Ray Rackham reviews Jason Robert Brown’s The Last Five Years now playing at Southwark Playhouse.
The Last Five Years
4 March 2020
The actor Tom Bosely once said that the thing he loved most about a musical revival is the audience goes in whistling the tunes. When Molly Lynch, as the character Cathy, sings “I really think you’re going to like this show, I’m pretty sure it doesn’t suck“ (roughly thirty-two or so bars into ‘See I’m Smiling’ the third song of this well-trodden narrative song cycle) it becomes difficult to even class this production as a revival. Sitting atop a baby grand piano in Lee Newby’s sparse but intuitive set design (at the top of the show it feels like an Analyst’s office); framed (at least at seat D17) by Rachel Shakespeare on cello, Elaine Ambridge on violin; and (importantly) accompanied by Oli Higginson playing her wayward husband Jamie; the theatregoer can be forgiven in thinking they are witnessing a scene from a piece that was written not within even the last five years, but maybe even five minutes ago. Jonathan O’Boyle’ s production of Jason Robert Brown’s quasi-autobiographical musical about the simultaneous blossoming and breakdown of a relationship, has an abundance of beauteous relevance. This not only bathes this show in a new musical light, but resuscitates its heart and soul, and fixes many of the issues that have plagued the musical since it opened two decades ago.
Jamie has met Cathy, and we witness his eventual falling in love, marrying, and ultimately leaving her. Cathy has discovered Jamie has left her (a beautifully poignant ‘Still Hurting’) and in retrospective musical analysis, we explore how and why, finally reaching that perfect moment at the end of the first date and at the start of where it all began. The Last Five Years plays with time and space in that we see both sides of a breakup; one told from start to beginning, and one told from beginning to end. Perhaps the shows most devastating song, the finale ‘Goodbye Until Tomorrow/I Could Never Rescue You’, is the summation of the collective journey the audience ventures upon with this couple. Newby’s set is now littered with the detritus of this failed romance, as the final note shepherds a tear-stained audience on its way after ninety minutes of song.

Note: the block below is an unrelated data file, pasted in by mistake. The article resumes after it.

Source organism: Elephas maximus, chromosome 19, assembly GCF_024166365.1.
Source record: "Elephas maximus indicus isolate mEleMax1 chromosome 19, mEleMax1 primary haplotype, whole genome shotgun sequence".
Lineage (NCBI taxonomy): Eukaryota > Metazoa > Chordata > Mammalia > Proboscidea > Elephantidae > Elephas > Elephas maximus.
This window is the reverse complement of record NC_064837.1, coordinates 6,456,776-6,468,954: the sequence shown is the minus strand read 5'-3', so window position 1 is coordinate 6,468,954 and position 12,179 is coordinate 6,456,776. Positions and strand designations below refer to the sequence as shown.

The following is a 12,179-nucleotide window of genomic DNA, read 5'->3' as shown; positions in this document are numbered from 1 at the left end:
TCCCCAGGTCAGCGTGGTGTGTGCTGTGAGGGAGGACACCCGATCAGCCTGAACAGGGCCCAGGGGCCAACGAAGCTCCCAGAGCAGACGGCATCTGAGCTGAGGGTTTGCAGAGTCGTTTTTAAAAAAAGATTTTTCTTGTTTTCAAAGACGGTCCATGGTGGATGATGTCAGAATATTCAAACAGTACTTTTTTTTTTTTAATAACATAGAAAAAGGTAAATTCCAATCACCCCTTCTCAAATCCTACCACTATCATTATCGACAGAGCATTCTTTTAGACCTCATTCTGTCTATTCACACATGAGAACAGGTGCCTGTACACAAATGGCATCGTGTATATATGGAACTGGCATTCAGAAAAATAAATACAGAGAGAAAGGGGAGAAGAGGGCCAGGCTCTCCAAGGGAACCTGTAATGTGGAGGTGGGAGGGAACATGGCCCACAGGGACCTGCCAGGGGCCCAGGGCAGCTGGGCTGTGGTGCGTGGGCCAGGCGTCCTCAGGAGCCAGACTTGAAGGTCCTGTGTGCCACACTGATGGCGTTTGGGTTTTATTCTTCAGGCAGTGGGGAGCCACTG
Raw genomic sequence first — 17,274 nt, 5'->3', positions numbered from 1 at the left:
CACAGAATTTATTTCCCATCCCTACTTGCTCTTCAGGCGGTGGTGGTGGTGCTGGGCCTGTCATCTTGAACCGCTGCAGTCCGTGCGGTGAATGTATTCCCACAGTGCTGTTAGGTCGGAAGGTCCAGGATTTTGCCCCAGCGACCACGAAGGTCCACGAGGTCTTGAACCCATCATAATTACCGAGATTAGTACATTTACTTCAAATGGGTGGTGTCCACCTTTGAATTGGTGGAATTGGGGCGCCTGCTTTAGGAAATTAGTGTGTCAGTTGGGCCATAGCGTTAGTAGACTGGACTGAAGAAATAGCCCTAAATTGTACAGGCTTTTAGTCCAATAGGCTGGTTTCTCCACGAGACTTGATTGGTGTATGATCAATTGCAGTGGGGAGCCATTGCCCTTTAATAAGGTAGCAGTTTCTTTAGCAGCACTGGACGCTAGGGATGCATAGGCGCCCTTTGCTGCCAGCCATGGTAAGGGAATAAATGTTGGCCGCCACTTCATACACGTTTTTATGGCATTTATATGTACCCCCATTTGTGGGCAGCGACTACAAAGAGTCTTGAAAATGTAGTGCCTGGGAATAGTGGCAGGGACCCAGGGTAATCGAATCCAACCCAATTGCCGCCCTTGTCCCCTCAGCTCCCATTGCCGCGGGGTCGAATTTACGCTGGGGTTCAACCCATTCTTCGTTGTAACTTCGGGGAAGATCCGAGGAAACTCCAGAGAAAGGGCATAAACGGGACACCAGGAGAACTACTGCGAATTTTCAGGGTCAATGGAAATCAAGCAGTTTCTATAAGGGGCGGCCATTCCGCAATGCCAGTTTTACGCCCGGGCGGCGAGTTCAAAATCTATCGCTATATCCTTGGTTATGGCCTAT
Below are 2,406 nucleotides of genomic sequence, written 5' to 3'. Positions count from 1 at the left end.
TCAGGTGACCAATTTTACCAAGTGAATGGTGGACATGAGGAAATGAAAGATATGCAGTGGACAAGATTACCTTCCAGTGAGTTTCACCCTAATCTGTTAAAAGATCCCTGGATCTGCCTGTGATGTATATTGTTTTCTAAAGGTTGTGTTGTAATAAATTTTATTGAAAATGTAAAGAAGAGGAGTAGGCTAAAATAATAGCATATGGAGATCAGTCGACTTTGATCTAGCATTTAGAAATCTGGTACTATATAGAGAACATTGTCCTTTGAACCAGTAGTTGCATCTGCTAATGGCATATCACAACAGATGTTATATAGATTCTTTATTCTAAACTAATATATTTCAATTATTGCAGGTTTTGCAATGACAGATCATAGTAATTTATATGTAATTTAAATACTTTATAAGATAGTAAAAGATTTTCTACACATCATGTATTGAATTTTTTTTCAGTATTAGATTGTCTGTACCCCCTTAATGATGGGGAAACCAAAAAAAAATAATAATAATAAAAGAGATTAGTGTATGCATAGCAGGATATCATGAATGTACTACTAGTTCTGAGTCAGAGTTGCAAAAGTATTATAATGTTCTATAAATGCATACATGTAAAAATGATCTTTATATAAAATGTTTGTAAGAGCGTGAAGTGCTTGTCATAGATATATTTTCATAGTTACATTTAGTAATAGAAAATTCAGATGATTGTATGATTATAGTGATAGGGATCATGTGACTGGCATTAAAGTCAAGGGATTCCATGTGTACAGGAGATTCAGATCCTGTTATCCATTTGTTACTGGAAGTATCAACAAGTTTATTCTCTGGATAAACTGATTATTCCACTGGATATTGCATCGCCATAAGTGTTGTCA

It sounds a lot more confusing than it actually is, as this triumphant production makes some dramaturgically dodgy chronology delightfully easy to navigate and understand. The show is concise, driven and coherent; not a sound bite a producer would rush to plaster over the marquee; but so important in the context of this musical. It feels as though O’Boyle, Lynch and Higginson have sat with Musical Director George Dyer and have torn the musical apart, line-by-line, phrase-by-phrase, remoulding it with a 2020 purpose. Skype and FaceTime and frappuccinos are incorporated without feeling gimmicky, and for the first time (at least in this reviewer’s twenty-odd year relationship with the piece) the musical doesn’t feel like Jason Robert Brown’s attempt to render all sympathy at the ebullient Jamie’s door and paint Cathy as the nagging, under-achieving and posturing drag. This is a testament to the impressive theatre craft on display. Such is the success of this re-rendering, it is nigh on impossible to see the seams between staging, music and performance; so what is delivered is a rich tapestry of actor-musicianship that even goes some way in challenging the norms of that, already nuanced and alternate way of story-telling through song. Jason Robert Brown’s gorgeous score has never sung with such clarity or been heard so well. Brava, indeed!
It is important to note that as actor-musicians, Lynch and Higginson carry the story and at points the melody over the top of Dyer’s almost virtuoso performance on keys in the pit. Each have created characters who are flawed, honest and exceptionally relatable; whilst playing the tender, pulsating heart of the score with ease and flair. The togetherness of their performance in the one true moment where Cathy and Jamie find themselves in the same time and space (a fleeting succession of phrases in the song ‘The Next Minutes’) sends genuine shivers down the spine. Whilst arguably Higginson receives the best of Sam Spencer Lane’s choreography, Lynch takes home the jazz hand award for the hilarious ‘Summer in Ohio’.
Whilst, admittedly, it’s a little early to crown The Last Five Years as Best Musical Revival, or even (under O’Boyle’s meticulously truthful imagining) Best New Musical of 2020, there will have to be a pretty special piece of theatre to topple it off its well-earned pedestal. In response to the character Cathy’s statement in ‘See I’m Smiling’, this reviewer didn’t like the show… he loved it, and thought it certainly didn’t suck!
Photos: Pamela Raith
Until 28 March 2020BOOK NOW FOR THE LAST FIVE YEARS